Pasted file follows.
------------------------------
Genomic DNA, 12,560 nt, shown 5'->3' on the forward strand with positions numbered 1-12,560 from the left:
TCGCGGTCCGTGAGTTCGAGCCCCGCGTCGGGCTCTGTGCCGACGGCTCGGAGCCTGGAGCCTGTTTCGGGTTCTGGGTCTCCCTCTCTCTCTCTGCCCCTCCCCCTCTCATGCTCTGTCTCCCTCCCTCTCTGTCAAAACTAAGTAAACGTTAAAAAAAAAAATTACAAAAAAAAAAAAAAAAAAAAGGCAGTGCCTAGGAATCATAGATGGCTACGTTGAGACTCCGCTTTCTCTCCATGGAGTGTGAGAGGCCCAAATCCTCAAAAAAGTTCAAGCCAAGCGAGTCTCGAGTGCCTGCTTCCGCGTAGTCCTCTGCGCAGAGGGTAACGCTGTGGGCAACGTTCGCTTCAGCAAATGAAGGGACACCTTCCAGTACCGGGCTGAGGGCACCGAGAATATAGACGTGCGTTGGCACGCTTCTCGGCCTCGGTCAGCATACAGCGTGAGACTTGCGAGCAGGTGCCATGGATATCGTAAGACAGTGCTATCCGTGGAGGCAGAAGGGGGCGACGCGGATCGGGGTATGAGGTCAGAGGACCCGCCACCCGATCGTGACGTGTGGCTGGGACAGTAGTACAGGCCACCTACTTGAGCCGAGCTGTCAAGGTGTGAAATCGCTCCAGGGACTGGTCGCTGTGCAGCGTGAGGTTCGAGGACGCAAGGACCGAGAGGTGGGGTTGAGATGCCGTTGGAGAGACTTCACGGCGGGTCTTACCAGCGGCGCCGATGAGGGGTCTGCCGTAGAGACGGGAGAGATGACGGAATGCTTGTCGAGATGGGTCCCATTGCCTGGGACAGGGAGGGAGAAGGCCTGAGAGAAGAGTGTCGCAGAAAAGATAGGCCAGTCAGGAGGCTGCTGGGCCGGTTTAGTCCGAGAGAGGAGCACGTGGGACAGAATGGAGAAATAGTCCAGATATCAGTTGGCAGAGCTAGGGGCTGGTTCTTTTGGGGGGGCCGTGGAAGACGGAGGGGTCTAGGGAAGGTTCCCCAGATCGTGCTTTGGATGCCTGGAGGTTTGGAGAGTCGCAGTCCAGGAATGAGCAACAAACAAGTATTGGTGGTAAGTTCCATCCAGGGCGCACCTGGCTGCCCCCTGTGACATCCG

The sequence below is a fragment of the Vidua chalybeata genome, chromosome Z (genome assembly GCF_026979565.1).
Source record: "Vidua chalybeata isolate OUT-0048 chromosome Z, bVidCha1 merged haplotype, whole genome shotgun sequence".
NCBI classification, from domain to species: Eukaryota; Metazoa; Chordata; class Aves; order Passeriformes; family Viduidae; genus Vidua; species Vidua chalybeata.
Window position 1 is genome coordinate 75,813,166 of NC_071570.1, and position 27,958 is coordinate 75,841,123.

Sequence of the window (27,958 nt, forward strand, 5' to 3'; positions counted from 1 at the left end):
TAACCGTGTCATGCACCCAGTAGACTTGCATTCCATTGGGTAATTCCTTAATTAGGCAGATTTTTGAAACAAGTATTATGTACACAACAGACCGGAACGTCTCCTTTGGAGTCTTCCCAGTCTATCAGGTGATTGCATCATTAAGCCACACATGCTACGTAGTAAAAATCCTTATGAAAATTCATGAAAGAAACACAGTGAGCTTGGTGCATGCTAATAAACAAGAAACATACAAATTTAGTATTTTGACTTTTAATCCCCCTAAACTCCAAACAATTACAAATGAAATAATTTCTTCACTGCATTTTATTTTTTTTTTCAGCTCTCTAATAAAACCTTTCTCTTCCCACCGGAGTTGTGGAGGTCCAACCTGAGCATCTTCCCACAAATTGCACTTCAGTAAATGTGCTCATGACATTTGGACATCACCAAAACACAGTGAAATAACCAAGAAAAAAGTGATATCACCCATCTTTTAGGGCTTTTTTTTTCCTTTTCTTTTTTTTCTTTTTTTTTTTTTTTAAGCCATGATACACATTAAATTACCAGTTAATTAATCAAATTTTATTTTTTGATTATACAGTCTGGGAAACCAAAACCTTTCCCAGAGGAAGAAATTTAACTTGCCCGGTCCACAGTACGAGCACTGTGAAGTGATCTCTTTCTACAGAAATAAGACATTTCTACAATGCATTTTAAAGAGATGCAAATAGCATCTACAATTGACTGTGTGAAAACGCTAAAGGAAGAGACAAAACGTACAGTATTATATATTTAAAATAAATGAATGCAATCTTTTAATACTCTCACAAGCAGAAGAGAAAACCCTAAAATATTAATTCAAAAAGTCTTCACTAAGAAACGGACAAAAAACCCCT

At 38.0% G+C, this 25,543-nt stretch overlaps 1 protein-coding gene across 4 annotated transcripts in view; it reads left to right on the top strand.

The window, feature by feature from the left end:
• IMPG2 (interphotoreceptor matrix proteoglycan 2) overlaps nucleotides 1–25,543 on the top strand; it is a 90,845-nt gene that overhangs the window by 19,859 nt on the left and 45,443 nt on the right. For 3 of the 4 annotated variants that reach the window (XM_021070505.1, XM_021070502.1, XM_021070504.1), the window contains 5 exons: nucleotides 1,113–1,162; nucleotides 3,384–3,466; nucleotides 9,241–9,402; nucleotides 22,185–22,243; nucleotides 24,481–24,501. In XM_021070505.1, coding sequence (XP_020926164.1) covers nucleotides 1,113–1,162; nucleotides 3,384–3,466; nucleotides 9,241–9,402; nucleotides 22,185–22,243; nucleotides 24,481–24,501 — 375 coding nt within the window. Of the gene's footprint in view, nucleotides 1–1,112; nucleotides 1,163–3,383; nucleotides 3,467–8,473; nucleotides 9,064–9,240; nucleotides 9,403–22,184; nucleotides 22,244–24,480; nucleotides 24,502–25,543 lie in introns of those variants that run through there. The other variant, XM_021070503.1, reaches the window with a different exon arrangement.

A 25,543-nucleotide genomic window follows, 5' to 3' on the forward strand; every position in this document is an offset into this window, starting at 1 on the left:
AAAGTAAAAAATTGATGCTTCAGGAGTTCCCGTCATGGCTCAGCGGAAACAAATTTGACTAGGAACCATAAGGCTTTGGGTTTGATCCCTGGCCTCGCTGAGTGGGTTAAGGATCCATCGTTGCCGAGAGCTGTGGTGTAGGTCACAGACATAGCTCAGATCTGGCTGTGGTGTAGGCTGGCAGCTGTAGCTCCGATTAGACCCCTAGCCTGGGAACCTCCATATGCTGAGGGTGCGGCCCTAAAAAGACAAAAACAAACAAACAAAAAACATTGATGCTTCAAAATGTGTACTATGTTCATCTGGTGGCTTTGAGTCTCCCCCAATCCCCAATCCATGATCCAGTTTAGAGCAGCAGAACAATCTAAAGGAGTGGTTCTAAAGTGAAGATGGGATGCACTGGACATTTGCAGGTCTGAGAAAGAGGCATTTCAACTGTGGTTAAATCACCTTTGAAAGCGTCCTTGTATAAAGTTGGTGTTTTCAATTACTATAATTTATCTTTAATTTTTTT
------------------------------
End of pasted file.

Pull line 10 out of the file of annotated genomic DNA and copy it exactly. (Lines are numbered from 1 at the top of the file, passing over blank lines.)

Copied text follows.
The window, feature by feature from the left end: